I also would like to state for the record that Rolling Blackouts isn’t anything like my favorite album of 2011 or anything; it’s just a record I had a quick desire to write about in this method. I hope to add more “reviews” to the site, including those written about albums that actually are my most favorites, but we know I have a poor track record of providing steady content and publishing all the things I intend to publish. So, I still have to add this disclaimer about Rolling Blackouts in case I never getting around to posting about any other albums and in their absence it appears as if it is my ultimate all-time-favorite album because it’s the only one I’ve written and published about.
That is all. Thank you for your time. We now return to our regular Froz-T-Freez programming, still in progress.
A crew of high school cheerleaders find a vintage 1980s boombox underneath the bleachers, with a mixtape of old-school hip-hop auspiciously cued up in the deck. When one brave girl presses play, hoping it might be just what they need for their new routine, they are mystically transformed into The Go! Team, which is something like Charlie’s Angels and the A-Team put together, but even cooler; they vow to use their newfound powers to become great MCs and also save the school from lameness. To achieve their aims they join forces with the ‘60s pop-loving sophisticates of the rival school’s marching band, and together they conspire to hijack the big football game mid-play-mid-field with a guerrilla marching cheer block party. It was the best Homecoming ever, and also the best episode of Glee that I’ve never seen. Bethany “Best Coast” Consentino and Satomi “Deerhoof” Matsuzaki guest star.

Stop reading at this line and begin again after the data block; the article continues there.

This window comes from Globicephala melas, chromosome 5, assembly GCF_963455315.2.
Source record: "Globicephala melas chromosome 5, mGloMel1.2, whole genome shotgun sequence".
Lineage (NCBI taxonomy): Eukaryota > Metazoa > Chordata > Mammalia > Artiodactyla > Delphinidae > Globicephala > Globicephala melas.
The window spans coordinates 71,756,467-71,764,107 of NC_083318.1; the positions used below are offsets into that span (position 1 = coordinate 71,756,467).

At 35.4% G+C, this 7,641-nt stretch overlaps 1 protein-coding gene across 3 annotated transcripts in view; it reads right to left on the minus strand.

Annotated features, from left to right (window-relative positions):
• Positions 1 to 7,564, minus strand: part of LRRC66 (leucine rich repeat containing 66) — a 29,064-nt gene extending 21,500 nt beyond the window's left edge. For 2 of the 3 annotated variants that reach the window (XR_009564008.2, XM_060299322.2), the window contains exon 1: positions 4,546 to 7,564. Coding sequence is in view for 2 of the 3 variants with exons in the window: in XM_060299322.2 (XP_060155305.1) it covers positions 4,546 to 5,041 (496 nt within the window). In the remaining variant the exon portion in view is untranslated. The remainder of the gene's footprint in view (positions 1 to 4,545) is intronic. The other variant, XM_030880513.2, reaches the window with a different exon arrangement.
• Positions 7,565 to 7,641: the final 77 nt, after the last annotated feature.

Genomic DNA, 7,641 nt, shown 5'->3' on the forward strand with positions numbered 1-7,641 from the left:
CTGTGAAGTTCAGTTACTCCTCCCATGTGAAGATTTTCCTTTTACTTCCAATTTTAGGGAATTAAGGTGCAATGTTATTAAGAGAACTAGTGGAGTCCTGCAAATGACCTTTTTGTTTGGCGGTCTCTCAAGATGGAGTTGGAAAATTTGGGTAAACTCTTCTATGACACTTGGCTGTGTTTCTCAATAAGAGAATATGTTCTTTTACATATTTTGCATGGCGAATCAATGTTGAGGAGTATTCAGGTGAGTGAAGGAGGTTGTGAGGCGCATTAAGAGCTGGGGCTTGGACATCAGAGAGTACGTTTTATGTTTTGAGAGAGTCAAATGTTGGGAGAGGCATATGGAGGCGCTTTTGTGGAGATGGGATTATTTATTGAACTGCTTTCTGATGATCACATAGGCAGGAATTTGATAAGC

I don’t care to speculate on whether this book deserves its Pulitzer or not because I’m far too out of the loop on adult literary fiction right now. What I’ll say is that it has the goods and I’ve enjoyed it more than any book I’ve read in a while.*
Some reasons I like this book:
I’m a music geek, and this book has plenty to offer there. From the imagining of the nascent late-70s Bay Area punk scene to one character’s catalog of the 12 best Rock & Roll Pauses, there’s a lot of fictional music goodness.
I love how each chapter can stand on its own as a short story (many of them were first published in magazines as short stories) but read together they gain so much resonance and context. Each one left me wanting more. There were tantalizing glimpses and hints of other stories that we didn’t get, and that sense of all these people’s lives progressing and weaving in and out of each others’ lives provided a great richness and realness to the whole fictional world.